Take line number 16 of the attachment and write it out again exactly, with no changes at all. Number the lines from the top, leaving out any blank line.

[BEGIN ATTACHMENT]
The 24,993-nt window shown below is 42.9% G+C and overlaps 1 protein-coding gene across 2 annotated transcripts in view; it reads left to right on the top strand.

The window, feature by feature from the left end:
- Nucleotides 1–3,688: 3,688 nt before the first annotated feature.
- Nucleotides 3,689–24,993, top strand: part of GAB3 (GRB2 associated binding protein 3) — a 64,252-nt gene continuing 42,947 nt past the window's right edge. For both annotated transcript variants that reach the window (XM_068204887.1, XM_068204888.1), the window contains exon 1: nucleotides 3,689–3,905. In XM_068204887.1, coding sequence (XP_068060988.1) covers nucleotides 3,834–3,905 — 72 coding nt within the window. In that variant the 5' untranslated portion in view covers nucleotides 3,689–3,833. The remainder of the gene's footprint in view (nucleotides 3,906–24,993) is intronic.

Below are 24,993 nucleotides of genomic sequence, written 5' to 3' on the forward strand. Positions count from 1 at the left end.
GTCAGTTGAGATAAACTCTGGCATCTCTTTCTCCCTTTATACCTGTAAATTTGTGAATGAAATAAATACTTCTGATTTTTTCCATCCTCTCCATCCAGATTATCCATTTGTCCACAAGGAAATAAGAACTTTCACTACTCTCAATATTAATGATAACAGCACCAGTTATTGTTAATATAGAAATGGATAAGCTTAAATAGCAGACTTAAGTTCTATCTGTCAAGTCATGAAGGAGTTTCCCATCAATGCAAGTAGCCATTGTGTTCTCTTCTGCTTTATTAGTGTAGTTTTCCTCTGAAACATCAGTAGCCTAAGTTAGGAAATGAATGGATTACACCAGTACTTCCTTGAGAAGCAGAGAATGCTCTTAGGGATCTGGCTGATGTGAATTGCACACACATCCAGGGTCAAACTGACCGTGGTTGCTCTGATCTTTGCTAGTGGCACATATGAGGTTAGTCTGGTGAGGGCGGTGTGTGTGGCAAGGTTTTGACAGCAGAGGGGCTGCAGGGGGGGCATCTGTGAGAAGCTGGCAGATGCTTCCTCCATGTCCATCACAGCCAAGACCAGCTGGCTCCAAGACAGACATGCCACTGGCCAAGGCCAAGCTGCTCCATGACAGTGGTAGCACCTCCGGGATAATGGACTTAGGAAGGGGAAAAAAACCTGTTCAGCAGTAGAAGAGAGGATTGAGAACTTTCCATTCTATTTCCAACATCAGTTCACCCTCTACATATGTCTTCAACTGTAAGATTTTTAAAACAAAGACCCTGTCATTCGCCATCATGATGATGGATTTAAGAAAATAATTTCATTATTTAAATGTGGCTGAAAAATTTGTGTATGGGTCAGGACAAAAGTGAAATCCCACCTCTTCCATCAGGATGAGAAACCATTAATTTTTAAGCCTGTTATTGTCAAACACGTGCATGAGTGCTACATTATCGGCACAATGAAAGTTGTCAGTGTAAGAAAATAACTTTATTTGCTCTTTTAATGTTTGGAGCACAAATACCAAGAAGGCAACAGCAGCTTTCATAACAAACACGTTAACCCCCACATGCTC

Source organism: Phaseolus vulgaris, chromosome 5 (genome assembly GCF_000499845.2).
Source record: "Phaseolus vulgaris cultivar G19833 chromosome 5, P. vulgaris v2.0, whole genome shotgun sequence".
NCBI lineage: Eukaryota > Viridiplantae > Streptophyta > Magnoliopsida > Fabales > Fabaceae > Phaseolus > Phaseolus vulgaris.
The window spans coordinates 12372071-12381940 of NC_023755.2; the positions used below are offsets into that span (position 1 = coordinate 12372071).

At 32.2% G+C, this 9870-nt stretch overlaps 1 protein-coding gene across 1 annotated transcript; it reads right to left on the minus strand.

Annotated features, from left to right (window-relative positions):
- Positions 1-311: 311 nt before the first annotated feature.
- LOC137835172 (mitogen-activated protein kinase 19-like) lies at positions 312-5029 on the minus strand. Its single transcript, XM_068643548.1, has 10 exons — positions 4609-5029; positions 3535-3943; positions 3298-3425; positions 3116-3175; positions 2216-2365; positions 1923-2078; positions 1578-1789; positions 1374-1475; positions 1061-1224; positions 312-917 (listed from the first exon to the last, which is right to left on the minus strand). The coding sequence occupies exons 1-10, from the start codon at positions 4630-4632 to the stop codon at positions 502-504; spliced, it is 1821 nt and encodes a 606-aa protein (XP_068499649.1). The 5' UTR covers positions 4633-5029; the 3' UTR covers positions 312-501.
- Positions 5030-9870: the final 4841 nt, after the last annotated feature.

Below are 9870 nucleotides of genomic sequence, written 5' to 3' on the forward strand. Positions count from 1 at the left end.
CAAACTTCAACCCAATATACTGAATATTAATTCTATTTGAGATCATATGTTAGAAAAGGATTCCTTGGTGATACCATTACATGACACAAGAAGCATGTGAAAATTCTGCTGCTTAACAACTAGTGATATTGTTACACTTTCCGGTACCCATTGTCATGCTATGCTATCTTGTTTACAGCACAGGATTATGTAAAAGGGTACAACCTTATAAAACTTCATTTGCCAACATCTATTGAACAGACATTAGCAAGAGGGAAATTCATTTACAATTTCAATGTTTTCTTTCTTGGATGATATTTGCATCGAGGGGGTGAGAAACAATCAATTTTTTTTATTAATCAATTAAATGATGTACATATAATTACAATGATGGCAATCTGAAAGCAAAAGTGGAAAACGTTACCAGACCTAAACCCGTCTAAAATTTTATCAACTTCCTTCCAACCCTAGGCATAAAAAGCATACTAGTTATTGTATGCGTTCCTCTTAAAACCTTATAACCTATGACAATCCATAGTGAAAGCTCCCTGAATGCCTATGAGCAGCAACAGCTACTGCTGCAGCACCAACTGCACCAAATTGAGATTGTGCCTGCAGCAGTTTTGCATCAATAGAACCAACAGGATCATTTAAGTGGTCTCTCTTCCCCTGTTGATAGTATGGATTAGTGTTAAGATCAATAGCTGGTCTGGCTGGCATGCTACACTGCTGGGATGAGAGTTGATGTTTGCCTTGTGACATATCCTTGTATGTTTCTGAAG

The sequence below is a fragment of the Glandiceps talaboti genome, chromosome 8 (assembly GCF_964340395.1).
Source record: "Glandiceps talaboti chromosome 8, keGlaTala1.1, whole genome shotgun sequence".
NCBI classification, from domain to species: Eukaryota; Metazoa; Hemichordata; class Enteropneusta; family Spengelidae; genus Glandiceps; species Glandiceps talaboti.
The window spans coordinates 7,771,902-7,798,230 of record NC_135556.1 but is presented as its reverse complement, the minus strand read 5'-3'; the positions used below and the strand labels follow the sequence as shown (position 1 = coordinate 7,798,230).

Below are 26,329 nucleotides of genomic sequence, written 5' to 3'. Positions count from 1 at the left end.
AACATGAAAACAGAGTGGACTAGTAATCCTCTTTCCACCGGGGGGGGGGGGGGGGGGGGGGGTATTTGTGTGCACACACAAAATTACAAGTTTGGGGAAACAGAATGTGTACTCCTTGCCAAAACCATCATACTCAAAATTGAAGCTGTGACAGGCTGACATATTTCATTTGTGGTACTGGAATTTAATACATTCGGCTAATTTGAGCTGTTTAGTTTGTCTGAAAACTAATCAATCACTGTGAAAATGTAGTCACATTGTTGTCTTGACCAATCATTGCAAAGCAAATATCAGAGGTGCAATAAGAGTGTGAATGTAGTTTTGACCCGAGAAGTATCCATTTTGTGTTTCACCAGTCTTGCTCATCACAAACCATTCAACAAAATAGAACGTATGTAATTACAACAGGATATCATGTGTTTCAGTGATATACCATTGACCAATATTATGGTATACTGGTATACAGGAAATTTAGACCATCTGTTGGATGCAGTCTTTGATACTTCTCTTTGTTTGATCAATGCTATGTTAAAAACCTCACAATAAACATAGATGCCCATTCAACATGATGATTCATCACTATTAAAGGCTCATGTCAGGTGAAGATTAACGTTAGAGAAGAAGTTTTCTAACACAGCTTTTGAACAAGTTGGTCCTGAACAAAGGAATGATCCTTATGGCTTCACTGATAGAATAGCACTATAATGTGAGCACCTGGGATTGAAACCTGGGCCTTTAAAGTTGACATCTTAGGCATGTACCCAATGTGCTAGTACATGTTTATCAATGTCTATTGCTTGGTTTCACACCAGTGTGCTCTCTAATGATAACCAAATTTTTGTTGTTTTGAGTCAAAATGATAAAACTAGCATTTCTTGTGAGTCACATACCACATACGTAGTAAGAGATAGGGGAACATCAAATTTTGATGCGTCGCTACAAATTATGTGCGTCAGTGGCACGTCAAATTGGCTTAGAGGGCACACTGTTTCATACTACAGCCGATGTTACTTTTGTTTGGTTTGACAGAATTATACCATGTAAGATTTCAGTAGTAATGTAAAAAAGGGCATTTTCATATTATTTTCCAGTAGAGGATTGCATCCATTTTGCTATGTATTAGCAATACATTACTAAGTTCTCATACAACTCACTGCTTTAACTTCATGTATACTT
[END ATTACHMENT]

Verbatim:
Below are 9870 nucleotides of genomic sequence, written 5' to 3' on the forward strand. Positions count from 1 at the left end.